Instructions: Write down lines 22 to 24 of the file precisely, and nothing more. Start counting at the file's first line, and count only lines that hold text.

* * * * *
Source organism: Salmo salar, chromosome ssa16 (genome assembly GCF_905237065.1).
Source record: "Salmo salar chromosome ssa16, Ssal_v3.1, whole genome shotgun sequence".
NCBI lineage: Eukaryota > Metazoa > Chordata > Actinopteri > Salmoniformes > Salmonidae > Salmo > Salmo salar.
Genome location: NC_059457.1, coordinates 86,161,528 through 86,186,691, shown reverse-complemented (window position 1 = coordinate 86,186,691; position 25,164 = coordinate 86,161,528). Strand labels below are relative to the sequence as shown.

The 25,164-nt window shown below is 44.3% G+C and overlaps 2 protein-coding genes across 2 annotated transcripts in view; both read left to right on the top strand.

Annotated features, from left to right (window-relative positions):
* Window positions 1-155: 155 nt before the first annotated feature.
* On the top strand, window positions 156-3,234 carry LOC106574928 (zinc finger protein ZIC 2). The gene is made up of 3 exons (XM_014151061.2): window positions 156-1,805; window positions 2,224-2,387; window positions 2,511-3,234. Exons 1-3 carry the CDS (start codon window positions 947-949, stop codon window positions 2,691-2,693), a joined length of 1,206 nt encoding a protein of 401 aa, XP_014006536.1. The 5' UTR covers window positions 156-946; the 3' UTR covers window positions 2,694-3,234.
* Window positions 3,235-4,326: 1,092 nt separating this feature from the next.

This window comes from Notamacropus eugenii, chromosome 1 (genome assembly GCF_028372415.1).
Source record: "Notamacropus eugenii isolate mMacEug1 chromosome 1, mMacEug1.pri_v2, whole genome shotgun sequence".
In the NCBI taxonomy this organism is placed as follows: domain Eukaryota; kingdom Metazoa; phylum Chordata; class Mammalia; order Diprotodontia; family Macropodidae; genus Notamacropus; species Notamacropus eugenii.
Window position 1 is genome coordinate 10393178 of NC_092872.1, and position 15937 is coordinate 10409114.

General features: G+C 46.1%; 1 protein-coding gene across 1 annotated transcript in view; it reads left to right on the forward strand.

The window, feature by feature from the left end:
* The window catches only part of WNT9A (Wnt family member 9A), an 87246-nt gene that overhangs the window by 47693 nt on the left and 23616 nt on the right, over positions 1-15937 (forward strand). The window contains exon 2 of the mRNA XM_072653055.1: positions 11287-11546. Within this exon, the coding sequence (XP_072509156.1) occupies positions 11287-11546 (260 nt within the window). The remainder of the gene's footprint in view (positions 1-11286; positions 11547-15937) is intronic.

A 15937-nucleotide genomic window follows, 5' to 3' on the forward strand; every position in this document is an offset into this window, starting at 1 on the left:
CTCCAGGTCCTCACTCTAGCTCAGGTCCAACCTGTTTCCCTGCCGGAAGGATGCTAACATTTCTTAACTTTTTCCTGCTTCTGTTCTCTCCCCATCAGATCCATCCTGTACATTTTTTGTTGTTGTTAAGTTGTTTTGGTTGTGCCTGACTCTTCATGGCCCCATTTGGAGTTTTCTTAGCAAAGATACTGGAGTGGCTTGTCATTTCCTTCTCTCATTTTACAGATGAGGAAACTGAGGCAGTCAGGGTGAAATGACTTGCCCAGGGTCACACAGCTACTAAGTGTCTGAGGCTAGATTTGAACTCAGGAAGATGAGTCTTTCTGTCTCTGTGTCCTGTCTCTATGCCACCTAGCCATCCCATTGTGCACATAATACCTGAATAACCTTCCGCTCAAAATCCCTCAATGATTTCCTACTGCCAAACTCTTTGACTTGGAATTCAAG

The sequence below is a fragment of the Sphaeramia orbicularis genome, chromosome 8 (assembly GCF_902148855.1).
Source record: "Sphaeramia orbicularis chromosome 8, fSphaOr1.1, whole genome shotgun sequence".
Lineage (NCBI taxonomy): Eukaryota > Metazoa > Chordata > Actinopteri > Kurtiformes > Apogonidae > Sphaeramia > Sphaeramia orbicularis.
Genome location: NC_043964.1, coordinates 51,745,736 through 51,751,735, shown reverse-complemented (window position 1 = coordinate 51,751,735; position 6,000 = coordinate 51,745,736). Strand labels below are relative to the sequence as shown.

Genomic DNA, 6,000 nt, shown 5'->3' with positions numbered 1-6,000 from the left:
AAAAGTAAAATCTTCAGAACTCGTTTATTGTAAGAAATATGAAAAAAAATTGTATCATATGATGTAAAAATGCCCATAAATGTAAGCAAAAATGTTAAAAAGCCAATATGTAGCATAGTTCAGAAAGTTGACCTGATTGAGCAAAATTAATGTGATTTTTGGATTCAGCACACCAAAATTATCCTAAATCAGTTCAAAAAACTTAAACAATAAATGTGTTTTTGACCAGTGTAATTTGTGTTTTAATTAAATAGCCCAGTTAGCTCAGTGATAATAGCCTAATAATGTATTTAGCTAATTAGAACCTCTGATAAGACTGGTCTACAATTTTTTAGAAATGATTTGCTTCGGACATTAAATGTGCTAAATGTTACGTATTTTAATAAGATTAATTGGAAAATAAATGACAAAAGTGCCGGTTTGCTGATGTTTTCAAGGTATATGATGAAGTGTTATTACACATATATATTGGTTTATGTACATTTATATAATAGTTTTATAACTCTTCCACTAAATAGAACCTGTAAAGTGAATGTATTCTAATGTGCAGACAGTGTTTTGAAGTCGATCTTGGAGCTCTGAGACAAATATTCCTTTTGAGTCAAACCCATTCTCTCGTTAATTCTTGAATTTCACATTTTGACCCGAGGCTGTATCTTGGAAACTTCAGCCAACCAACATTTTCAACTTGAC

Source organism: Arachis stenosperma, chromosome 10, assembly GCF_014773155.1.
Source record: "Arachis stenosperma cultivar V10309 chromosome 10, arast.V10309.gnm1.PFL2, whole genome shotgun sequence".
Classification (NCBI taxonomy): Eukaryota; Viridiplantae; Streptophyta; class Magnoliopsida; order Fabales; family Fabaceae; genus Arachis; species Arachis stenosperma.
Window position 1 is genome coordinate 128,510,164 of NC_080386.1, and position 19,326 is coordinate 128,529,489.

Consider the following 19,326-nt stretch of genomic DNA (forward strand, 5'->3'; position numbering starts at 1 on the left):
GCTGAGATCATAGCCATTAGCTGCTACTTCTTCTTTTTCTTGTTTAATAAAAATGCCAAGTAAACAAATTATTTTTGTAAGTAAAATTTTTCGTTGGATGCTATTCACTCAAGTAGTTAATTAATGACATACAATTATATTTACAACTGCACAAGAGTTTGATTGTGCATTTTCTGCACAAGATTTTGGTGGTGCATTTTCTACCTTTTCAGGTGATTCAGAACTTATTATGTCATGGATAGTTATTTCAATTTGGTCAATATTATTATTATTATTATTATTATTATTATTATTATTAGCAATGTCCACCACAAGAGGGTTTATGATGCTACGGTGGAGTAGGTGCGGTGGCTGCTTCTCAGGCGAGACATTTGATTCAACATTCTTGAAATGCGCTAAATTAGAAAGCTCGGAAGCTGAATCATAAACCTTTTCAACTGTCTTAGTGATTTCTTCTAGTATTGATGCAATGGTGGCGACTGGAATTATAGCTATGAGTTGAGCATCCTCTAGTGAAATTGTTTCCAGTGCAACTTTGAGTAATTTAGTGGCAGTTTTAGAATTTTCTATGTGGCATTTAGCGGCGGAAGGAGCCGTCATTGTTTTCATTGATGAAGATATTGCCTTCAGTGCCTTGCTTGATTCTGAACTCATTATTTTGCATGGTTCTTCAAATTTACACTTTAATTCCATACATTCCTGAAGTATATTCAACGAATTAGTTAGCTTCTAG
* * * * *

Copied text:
Genome location: NC_043964.1, coordinates 51,745,736 through 51,751,735, shown reverse-complemented (window position 1 = coordinate 51,751,735; position 6,000 = coordinate 51,745,736). Strand labels below are relative to the sequence as shown.

Genomic DNA, 6,000 nt, shown 5'->3' with positions numbered 1-6,000 from the left:
AAAAGTAAAATCTTCAGAACTCGTTTATTGTAAGAAATATGAAAAAAAATTGTATCATATGATGTAAAAATGCCCATAAATGTAAGCAAAAATGTTAAAAAGCCAATATGTAGCATAGTTCAGAAAGTTGACCTGATTGAGCAAAATTAATGTGATTTTTGGATTCAGCACACCAAAATTATCCTAAATCAGTTCAAAAAACTTAAACAATAAATGTGTTTTTGACCAGTGTAATTTGTGTTTTAATTAAATAGCCCAGTTAGCTCAGTGATAATAGCCTAATAATGTATTTAGCTAATTAGAACCTCTGATAAGACTGGTCTACAATTTTTTAGAAATGATTTGCTTCGGACATTAAATGTGCTAAATGTTACGTATTTTAATAAGATTAATTGGAAAATAAATGACAAAAGTGCCGGTTTGCTGATGTTTTCAAGGTATATGATGAAGTGTTATTACACATATATATTGGTTTATGTACATTTATATAATAGTTTTATAACTCTTCCACTAAATAGAACCTGTAAAGTGAATGTATTCTAATGTGCAGACAGTGTTTTGAAGTCGATCTTGGAGCTCTGAGACAAATATTCCTTTTGAGTCAAACCCATTCTCTCGTTAATTCTTGAATTTCACATTTTGACCCGAGGCTGTATCTTGGAAACTTCAGCCAACCAACATTTTCAACTTGAC